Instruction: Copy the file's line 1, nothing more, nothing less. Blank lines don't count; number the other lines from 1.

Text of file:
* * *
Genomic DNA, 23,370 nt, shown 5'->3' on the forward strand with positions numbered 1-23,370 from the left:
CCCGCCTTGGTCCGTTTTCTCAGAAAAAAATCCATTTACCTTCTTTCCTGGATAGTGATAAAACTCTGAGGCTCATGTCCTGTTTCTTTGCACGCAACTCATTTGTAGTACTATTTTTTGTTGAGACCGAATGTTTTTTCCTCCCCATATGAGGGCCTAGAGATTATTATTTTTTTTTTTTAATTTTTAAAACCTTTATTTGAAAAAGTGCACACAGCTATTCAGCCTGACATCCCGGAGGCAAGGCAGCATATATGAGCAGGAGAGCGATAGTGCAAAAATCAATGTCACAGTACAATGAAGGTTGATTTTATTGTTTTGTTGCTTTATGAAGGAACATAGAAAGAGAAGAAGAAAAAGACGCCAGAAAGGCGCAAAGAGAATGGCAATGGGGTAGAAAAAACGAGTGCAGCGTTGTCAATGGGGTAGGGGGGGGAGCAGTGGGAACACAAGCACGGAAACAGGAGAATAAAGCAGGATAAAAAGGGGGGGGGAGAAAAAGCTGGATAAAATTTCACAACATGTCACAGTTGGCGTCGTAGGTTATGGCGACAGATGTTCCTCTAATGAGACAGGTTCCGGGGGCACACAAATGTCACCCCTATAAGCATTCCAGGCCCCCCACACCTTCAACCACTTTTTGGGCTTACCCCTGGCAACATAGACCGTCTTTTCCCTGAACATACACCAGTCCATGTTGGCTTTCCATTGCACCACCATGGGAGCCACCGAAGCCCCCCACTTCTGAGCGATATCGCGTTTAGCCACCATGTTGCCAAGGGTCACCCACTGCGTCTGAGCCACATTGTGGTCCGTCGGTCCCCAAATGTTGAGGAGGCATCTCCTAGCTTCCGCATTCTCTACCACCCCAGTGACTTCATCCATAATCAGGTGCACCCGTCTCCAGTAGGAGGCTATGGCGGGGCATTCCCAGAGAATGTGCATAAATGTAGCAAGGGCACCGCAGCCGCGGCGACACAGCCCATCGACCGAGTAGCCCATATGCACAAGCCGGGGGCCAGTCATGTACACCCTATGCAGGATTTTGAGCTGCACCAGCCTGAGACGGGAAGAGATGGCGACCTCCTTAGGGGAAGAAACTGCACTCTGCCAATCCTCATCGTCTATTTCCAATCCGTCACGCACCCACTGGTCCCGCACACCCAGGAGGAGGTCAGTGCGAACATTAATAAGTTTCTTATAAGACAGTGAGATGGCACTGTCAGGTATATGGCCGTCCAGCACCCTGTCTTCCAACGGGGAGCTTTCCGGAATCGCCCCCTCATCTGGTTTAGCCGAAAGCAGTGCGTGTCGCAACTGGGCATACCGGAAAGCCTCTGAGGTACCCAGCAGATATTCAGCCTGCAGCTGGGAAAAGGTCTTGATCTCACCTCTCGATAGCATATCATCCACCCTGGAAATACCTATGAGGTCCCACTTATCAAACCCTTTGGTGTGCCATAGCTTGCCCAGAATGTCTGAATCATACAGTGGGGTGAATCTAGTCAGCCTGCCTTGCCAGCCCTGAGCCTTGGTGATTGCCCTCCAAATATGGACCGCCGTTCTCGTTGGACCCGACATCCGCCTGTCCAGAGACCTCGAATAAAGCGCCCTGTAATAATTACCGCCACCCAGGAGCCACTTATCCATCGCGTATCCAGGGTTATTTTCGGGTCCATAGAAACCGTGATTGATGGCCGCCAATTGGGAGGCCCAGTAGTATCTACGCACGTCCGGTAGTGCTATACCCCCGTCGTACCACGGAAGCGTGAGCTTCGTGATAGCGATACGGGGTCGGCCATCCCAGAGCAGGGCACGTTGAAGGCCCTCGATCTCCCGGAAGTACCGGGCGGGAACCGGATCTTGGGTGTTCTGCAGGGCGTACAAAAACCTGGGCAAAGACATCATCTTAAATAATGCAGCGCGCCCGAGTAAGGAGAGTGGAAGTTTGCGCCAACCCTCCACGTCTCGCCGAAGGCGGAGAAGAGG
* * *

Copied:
Genomic DNA, 23,370 nt, shown 5'->3' on the forward strand with positions numbered 1-23,370 from the left: